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Sometimes, heads are nice :)

Discussion in 'Workplace dilemmas' started by anon8315, Nov 9, 2015.

  1. anon8315

    anon8315 Established commenter

    My headteacher has authorised me for a days leave with pay to attend my brothers graduation ceremony. This means a great deal to him: unfortunately our parents have passed away so if I didn't go, his attending would be a bit pointless (and it means a lot to him - he has autism and has really struggled to get his degree.)

    I thought I'd probably be given a days leave but having it paid is a lovely gesture.

    That woman is on my homemade mince pie Christmas list :)
     
  2. Lascarina

    Lascarina Star commenter

    Is that a good thing, badger girl? I wouldn't like to be the person on my homemade mince pie list. I'd be worried about losing my fillings.
     
    midnight_angel and badger_girl like this.
  3. anon8315

    anon8315 Established commenter

    I like to think mine are rather nice, but perhaps she will react in the same dubious way I do when a child gives me something they baked in Food Tech!
     
    midnight_angel likes this.
  4. TheoGriff

    TheoGriff Star commenter

    .

    I'm glad to hear that you are going to have the opportunity to be there with and for your brother, @badger_girl

    Best wishes for a super day

    .
     
    badger_girl likes this.
  5. Lascarina

    Lascarina Star commenter

    I expect yours are delicious. But here is a true story. Once upon a time the children in my nursery class had made mince pies. They had pounded the pastry as enthusiastically as they pounded clay and playdoh. Our head came to see the nursery nativity and was afterwards offered one of the pies by the inn keeper whose job it was to hand them round. She took an enthusiastic bite from it and lost a front crown!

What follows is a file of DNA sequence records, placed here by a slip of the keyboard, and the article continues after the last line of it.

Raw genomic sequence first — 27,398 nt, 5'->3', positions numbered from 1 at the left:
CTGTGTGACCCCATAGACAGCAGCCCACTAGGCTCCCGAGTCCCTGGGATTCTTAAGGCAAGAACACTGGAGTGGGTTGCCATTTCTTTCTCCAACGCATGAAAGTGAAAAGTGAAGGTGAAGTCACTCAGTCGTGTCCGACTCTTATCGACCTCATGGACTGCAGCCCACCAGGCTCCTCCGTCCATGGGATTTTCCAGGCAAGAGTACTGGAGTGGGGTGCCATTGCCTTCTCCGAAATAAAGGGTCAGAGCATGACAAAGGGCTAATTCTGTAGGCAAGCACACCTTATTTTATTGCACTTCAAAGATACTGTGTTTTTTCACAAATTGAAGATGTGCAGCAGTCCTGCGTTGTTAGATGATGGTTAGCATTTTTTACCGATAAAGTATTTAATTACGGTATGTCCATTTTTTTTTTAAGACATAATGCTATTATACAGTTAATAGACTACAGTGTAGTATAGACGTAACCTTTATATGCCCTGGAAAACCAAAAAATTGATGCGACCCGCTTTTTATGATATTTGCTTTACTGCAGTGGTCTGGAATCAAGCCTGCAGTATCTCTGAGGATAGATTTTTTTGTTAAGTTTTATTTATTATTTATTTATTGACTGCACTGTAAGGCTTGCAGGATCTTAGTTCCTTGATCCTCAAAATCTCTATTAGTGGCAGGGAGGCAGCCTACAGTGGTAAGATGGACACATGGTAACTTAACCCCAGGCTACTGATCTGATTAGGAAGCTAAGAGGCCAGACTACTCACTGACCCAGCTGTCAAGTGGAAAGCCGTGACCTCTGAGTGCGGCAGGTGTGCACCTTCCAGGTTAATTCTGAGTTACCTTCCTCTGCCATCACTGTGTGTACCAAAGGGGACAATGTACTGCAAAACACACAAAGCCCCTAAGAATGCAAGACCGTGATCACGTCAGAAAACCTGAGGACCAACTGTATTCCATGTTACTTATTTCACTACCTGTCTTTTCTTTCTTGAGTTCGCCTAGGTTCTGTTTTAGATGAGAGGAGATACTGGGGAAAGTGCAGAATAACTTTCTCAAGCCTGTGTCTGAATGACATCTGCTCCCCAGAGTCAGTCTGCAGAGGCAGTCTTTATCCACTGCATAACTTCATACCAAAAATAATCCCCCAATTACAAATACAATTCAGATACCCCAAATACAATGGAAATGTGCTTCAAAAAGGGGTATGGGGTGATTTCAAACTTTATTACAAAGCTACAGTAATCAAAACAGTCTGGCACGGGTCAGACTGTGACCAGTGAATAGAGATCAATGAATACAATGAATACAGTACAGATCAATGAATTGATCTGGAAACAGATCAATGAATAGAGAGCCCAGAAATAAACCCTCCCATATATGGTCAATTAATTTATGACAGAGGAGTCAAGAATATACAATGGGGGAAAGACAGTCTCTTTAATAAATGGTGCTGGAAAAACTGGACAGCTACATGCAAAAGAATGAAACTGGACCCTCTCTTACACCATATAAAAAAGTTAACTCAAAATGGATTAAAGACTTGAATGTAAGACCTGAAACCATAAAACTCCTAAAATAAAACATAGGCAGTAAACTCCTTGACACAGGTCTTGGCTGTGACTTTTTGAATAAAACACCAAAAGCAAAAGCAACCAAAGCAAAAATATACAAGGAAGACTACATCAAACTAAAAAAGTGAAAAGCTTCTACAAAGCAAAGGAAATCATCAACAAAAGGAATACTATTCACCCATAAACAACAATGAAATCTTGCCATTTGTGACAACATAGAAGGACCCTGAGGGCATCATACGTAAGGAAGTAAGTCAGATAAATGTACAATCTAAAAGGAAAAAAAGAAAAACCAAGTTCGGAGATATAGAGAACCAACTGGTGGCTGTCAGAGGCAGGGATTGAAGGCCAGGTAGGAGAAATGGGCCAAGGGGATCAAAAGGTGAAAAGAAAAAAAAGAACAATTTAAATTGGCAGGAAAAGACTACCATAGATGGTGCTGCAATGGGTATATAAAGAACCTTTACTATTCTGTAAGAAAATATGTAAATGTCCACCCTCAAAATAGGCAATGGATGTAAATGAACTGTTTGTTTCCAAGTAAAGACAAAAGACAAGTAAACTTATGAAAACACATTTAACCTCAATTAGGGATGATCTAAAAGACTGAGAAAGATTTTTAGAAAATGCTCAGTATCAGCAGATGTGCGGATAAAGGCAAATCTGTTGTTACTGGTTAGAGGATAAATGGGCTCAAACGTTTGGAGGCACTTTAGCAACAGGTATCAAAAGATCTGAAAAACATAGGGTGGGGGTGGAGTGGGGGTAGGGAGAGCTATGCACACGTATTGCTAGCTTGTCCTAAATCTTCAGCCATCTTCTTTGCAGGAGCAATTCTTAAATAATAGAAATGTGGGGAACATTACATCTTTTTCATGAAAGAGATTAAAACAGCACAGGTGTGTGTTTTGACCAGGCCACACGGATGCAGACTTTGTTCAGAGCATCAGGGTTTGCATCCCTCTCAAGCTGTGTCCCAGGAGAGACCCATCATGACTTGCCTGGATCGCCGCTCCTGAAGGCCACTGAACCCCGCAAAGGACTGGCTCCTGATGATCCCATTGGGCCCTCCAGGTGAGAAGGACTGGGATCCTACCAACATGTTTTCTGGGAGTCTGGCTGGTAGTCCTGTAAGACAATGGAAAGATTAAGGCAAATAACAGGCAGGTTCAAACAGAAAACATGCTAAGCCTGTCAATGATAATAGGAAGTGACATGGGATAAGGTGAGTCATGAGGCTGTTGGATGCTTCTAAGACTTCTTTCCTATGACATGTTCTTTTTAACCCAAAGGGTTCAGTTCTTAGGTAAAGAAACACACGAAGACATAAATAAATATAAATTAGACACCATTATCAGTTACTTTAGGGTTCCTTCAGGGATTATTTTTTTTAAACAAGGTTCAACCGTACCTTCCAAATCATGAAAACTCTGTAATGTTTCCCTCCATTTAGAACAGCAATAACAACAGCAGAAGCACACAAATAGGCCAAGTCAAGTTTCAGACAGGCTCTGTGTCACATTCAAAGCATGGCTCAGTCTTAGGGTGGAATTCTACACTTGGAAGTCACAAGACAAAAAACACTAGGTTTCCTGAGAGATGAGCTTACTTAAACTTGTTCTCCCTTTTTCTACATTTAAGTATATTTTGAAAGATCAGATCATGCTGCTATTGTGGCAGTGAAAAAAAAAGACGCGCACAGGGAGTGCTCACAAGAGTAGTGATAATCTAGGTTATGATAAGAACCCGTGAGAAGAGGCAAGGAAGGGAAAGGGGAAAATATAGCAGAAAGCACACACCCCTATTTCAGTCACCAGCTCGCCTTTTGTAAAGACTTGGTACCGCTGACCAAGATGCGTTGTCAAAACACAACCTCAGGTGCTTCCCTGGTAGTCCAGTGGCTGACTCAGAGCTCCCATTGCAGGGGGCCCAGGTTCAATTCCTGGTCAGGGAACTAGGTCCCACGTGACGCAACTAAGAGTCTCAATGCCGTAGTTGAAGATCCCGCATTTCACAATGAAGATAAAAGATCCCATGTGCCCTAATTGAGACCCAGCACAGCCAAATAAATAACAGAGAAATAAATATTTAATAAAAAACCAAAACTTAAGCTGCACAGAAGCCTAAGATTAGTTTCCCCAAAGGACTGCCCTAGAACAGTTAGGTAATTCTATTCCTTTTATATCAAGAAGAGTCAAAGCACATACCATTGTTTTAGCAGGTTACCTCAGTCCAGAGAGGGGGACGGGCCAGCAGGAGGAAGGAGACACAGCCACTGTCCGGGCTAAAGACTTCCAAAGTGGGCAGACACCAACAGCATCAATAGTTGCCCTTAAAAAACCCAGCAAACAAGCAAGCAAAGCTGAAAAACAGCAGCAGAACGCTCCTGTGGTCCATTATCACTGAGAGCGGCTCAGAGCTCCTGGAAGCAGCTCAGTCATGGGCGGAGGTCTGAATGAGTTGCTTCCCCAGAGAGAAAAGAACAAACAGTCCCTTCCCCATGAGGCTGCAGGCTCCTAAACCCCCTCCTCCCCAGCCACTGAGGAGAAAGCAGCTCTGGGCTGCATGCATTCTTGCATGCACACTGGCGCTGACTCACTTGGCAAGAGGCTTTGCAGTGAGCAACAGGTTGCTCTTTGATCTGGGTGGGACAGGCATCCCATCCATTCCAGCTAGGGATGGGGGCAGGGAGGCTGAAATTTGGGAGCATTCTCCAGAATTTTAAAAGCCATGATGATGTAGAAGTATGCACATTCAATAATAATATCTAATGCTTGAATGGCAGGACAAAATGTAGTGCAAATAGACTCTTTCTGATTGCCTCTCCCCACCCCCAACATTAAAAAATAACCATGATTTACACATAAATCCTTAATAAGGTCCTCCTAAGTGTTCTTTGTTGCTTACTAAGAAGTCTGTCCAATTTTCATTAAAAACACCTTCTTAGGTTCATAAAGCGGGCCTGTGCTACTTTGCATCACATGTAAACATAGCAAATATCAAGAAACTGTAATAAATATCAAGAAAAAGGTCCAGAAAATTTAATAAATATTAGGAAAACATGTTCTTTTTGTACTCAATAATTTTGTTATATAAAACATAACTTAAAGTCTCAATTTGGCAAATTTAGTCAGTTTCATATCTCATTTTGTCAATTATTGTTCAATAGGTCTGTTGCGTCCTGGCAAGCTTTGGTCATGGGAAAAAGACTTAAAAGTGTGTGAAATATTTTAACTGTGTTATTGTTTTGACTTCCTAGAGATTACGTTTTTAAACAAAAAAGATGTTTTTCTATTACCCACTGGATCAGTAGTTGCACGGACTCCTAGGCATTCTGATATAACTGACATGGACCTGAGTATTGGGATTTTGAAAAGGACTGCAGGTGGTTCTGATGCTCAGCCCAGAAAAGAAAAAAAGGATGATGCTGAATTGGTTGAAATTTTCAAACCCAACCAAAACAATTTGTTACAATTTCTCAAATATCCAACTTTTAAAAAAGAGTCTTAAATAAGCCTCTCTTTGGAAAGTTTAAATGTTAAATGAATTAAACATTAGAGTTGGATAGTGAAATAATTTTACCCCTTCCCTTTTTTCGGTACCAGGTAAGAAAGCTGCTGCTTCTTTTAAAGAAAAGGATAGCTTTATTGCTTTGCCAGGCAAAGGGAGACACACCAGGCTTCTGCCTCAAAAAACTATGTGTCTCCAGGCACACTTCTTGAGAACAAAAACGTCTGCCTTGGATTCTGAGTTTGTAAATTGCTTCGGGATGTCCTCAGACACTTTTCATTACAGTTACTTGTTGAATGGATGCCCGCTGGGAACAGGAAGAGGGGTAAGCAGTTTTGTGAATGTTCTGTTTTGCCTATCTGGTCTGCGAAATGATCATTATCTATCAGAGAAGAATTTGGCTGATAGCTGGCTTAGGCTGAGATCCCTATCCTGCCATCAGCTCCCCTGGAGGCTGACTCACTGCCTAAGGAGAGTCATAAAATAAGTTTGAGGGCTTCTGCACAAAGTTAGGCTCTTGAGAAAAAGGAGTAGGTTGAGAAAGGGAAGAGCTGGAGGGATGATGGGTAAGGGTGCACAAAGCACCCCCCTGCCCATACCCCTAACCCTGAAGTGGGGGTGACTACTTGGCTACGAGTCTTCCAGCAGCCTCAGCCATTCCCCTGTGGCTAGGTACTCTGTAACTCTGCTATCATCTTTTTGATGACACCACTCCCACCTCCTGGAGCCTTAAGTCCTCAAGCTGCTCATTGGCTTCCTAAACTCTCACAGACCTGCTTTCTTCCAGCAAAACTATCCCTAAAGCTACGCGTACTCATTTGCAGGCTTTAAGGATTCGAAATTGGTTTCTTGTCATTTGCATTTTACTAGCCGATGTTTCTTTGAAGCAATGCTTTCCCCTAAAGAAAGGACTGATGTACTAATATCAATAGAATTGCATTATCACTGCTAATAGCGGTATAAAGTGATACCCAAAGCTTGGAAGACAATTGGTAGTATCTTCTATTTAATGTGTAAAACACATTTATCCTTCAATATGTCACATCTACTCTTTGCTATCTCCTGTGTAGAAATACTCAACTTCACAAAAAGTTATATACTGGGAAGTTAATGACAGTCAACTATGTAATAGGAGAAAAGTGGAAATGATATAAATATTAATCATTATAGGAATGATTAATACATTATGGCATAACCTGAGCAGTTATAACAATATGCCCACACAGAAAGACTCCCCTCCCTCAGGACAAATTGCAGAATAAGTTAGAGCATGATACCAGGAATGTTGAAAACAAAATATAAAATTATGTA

I do hope you enjoy the graduation day.
     
  6. Lara mfl 05

    Lara mfl 05 Star commenter

    Yes, one of the 'good 'uns' that are around! @badger_girl ;)
    So pleased your brother has made it thus far. Did he do it via OU? One of my son's did it that way as he just couldn't have coped with all the social interaction ordinarily, although he could cope with the short term summer schools sessions.
     
    badger_girl likes this.
  7. anon8315

    anon8315 Established commenter

    He managed it through a conventional university, in fact, although has had breaks in between which is why it's been a long and arduous process!

    He is so proud of himself. One of the huge problems with autism (as I'm sure everyone knows - for those at the higher functioning end anyway) is the low self esteem and anxie that comes with it and the fact he has a degree is something he's now taking pride in.

    Lascarina, that's horribly funny! Schools are grim places, when you think about it - the filth that comes off my hands at the end of the day fascinates me, even though I wash them several times throughout the day.
     
    rachelpaula008 and Lascarina like this.

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